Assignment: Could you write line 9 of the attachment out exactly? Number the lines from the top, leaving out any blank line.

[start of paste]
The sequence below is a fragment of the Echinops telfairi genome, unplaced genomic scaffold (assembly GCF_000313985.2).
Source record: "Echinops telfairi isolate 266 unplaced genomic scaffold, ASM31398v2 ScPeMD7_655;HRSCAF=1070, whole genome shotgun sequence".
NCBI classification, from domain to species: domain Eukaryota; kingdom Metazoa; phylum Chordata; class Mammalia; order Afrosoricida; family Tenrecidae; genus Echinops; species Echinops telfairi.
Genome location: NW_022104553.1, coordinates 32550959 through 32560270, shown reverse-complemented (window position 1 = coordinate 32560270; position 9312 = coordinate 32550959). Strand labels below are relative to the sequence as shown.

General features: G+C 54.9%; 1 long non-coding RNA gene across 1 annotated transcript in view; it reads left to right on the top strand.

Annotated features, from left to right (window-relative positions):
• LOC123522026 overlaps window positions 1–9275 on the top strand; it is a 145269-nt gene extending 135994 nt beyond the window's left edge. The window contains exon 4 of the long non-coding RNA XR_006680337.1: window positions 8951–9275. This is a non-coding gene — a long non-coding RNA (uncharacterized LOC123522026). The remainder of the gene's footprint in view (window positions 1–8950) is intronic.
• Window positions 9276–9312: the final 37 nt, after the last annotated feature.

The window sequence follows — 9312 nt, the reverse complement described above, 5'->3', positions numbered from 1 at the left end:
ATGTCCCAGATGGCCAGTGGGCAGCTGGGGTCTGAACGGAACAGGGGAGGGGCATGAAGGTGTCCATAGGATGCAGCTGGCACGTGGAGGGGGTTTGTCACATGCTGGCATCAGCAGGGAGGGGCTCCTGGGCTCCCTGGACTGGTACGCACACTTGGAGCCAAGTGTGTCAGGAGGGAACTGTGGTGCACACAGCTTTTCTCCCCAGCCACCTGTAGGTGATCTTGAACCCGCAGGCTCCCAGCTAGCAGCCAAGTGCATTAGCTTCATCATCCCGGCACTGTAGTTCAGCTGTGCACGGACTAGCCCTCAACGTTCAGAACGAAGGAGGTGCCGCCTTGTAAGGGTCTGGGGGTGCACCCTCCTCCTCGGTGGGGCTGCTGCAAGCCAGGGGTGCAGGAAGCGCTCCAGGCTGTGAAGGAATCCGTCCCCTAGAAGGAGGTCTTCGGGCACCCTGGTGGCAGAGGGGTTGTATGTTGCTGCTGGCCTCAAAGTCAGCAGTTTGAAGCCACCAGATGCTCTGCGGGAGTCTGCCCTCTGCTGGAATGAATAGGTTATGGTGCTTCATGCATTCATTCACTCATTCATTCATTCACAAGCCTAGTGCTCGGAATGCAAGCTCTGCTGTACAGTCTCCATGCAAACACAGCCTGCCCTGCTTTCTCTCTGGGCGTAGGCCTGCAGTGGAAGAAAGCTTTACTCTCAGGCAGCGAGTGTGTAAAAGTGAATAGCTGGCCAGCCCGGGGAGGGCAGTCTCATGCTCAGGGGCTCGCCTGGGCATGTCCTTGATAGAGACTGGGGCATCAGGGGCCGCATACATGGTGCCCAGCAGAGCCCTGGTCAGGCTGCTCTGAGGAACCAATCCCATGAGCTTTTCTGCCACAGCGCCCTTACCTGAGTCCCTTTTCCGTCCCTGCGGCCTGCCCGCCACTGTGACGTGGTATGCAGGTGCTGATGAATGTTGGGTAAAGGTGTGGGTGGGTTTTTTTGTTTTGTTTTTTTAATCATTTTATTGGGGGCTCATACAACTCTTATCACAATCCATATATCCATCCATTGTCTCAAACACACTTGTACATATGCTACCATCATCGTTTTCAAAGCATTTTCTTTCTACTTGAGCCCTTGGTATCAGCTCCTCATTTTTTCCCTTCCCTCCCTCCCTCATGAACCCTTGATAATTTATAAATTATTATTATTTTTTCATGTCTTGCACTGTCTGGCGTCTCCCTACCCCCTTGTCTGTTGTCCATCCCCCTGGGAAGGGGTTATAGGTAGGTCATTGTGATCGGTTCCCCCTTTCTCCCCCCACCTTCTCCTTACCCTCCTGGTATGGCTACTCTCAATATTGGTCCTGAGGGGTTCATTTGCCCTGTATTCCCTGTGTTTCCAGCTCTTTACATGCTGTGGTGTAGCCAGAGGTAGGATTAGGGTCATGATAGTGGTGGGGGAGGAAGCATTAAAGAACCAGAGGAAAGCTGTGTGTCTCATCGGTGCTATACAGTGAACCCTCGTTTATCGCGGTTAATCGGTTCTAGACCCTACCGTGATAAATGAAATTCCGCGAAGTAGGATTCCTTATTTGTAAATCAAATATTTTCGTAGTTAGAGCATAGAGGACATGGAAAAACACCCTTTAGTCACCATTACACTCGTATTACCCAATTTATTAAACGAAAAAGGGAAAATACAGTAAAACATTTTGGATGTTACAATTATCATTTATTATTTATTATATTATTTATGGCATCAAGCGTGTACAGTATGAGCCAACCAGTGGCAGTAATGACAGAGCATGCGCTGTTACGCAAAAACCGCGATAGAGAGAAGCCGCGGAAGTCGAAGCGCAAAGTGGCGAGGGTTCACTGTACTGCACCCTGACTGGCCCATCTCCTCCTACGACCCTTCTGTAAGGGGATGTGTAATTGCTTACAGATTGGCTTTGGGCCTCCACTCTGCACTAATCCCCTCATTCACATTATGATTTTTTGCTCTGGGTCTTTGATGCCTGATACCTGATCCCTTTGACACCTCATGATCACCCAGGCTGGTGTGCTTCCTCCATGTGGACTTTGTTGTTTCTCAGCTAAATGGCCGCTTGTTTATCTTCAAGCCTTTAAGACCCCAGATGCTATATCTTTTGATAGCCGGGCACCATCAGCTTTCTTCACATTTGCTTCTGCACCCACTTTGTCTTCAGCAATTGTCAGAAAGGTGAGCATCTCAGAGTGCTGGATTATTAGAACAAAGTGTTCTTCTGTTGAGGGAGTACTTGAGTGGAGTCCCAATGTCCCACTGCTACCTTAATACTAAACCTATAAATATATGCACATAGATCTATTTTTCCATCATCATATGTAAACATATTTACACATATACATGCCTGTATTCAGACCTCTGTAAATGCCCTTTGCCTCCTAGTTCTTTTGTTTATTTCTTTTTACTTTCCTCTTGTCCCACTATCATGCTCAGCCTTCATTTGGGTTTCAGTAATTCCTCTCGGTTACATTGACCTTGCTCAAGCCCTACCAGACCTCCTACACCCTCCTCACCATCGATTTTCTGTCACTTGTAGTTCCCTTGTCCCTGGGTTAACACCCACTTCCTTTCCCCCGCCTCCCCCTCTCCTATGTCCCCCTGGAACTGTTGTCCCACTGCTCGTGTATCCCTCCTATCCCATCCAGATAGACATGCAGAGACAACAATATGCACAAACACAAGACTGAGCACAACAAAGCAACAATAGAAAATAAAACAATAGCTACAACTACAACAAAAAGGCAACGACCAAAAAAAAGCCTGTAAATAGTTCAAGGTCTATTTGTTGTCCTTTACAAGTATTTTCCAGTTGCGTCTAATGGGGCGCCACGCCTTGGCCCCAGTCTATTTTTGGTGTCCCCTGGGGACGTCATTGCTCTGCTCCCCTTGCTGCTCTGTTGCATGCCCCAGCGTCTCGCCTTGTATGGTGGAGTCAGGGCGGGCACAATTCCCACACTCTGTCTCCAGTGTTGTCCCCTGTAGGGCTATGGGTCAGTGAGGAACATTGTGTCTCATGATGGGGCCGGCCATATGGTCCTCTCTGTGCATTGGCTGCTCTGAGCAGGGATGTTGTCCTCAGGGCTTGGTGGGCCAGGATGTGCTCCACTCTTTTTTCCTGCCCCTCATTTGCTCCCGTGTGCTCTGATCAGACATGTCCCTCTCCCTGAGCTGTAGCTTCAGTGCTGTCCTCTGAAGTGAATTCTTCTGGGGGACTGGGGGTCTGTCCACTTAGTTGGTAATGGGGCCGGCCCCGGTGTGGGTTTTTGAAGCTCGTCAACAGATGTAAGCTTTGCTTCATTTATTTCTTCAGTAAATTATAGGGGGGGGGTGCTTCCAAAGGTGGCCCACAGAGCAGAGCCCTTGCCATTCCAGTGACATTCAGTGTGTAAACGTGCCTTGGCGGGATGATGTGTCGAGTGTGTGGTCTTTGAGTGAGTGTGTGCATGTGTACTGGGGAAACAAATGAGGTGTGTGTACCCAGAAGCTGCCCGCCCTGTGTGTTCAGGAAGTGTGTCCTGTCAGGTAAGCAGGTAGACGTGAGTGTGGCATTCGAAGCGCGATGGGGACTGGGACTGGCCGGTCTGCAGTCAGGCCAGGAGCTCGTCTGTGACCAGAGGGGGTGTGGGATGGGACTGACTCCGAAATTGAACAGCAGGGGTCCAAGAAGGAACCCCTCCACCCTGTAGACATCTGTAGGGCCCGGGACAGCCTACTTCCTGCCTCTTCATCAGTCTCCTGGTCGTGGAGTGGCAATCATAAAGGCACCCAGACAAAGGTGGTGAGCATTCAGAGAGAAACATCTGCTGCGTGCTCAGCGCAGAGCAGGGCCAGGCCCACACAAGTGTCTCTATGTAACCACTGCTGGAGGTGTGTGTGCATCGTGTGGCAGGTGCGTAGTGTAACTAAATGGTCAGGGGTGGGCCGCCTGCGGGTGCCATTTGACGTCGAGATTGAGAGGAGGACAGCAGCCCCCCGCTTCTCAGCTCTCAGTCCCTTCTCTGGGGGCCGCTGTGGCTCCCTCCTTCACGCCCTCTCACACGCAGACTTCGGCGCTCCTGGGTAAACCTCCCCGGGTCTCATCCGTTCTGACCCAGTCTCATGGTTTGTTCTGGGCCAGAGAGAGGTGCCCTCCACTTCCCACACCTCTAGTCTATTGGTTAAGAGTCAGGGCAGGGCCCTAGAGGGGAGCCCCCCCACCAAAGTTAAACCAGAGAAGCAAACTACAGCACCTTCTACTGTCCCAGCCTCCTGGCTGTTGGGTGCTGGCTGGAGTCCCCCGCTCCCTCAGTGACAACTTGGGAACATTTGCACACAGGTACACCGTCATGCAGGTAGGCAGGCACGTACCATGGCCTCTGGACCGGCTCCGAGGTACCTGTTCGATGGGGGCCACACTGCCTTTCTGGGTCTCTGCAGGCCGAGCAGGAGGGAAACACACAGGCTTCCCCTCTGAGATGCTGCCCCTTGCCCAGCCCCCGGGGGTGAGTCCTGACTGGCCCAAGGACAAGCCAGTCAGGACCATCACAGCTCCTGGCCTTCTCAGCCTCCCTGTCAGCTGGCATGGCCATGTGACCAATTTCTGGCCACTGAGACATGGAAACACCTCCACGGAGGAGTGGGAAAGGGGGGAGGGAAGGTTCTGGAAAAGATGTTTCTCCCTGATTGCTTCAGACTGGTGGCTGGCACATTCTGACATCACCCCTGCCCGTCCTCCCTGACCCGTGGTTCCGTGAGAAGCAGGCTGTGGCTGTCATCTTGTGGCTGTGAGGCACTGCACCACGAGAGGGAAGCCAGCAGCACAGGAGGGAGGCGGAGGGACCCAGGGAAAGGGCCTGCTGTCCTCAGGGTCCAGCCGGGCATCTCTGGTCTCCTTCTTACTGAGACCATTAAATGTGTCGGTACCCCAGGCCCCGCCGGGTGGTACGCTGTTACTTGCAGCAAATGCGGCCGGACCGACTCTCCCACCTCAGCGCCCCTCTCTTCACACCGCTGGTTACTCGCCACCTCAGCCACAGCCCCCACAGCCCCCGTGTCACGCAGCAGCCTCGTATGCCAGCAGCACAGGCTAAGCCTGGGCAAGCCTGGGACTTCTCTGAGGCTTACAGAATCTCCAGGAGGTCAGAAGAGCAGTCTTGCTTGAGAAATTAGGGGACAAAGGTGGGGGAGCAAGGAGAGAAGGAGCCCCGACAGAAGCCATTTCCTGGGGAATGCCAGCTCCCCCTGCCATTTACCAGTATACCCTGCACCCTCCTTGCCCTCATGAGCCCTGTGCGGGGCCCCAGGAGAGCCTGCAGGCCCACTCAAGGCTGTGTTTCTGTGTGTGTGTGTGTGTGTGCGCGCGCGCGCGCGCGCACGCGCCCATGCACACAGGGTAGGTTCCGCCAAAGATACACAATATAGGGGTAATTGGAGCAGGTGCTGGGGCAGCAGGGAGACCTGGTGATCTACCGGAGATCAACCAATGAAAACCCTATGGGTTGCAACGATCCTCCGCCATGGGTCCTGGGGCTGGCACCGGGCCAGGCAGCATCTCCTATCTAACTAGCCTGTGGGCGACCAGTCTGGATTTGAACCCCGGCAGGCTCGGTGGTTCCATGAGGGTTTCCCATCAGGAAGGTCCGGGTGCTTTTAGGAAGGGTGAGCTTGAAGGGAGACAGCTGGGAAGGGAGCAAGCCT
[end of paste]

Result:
The window sequence follows — 9312 nt, the reverse complement described above, 5'->3', positions numbered from 1 at the left end: